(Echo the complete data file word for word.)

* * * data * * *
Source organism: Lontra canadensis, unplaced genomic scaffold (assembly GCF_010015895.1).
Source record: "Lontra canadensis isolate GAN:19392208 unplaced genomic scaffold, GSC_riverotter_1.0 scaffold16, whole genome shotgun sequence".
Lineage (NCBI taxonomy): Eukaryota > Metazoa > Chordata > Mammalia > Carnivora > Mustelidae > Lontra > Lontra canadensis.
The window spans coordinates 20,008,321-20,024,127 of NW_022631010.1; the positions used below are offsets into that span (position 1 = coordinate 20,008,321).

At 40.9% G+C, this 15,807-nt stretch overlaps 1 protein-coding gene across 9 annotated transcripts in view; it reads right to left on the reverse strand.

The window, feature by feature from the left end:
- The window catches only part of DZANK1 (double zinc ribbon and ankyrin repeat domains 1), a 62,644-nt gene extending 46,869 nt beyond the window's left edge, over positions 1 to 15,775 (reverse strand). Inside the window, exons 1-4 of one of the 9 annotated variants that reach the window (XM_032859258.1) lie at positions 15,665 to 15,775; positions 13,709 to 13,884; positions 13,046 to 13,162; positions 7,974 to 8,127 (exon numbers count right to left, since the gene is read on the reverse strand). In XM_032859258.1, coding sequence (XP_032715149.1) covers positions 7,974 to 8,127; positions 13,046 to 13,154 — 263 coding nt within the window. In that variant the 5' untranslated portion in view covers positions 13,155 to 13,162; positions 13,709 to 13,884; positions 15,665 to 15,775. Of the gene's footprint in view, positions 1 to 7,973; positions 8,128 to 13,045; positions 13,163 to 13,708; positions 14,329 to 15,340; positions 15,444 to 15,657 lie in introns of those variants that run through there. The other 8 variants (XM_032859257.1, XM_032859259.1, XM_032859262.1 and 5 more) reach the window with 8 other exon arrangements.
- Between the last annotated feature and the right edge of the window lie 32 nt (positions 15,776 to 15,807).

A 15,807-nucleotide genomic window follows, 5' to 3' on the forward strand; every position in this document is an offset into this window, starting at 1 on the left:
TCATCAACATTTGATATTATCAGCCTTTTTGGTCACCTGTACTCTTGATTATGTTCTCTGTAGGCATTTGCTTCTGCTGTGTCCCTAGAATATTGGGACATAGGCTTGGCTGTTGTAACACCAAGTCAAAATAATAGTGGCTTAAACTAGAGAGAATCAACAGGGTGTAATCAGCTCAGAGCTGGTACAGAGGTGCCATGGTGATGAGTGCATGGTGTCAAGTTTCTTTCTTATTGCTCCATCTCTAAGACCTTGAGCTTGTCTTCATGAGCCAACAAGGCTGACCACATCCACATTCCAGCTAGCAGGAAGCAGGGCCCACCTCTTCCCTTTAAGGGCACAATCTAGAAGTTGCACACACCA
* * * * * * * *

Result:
Source organism: Lontra canadensis, unplaced genomic scaffold (assembly GCF_010015895.1).
Source record: "Lontra canadensis isolate GAN:19392208 unplaced genomic scaffold, GSC_riverotter_1.0 scaffold16, whole genome shotgun sequence".
Lineage (NCBI taxonomy): Eukaryota > Metazoa > Chordata > Mammalia > Carnivora > Mustelidae > Lontra > Lontra canadensis.
The window spans coordinates 20,008,321-20,024,127 of NW_022631010.1; the positions used below are offsets into that span (position 1 = coordinate 20,008,321).

At 40.9% G+C, this 15,807-nt stretch overlaps 1 protein-coding gene across 9 annotated transcripts in view; it reads right to left on the reverse strand.

The window, feature by feature from the left end:
- The window catches only part of DZANK1 (double zinc ribbon and ankyrin repeat domains 1), a 62,644-nt gene extending 46,869 nt beyond the window's left edge, over positions 1 to 15,775 (reverse strand). Inside the window, exons 1-4 of one of the 9 annotated variants that reach the window (XM_032859258.1) lie at positions 15,665 to 15,775; positions 13,709 to 13,884; positions 13,046 to 13,162; positions 7,974 to 8,127 (exon numbers count right to left, since the gene is read on the reverse strand). In XM_032859258.1, coding sequence (XP_032715149.1) covers positions 7,974 to 8,127; positions 13,046 to 13,154 — 263 coding nt within the window. In that variant the 5' untranslated portion in view covers positions 13,155 to 13,162; positions 13,709 to 13,884; positions 15,665 to 15,775. Of the gene's footprint in view, positions 1 to 7,973; positions 8,128 to 13,045; positions 13,163 to 13,708; positions 14,329 to 15,340; positions 15,444 to 15,657 lie in introns of those variants that run through there. The other 8 variants (XM_032859257.1, XM_032859259.1, XM_032859262.1 and 5 more) reach the window with 8 other exon arrangements.
- Between the last annotated feature and the right edge of the window lie 32 nt (positions 15,776 to 15,807).

A 15,807-nucleotide genomic window follows, 5' to 3' on the forward strand; every position in this document is an offset into this window, starting at 1 on the left:
TCATCAACATTTGATATTATCAGCCTTTTTGGTCACCTGTACTCTTGATTATGTTCTCTGTAGGCATTTGCTTCTGCTGTGTCCCTAGAATATTGGGACATAGGCTTGGCTGTTGTAACACCAAGTCAAAATAATAGTGGCTTAAACTAGAGAGAATCAACAGGGTGTAATCAGCTCAGAGCTGGTACAGAGGTGCCATGGTGATGAGTGCATGGTGTCAAGTTTCTTTCTTATTGCTCCATCTCTAAGACCTTGAGCTTGTCTTCATGAGCCAACAAGGCTGACCACATCCACATTCCAGCTAGCAGGAAGCAGGGCCCACCTCTTCCCTTTAAGGGCACAATCTAGAAGTTGCACACACCA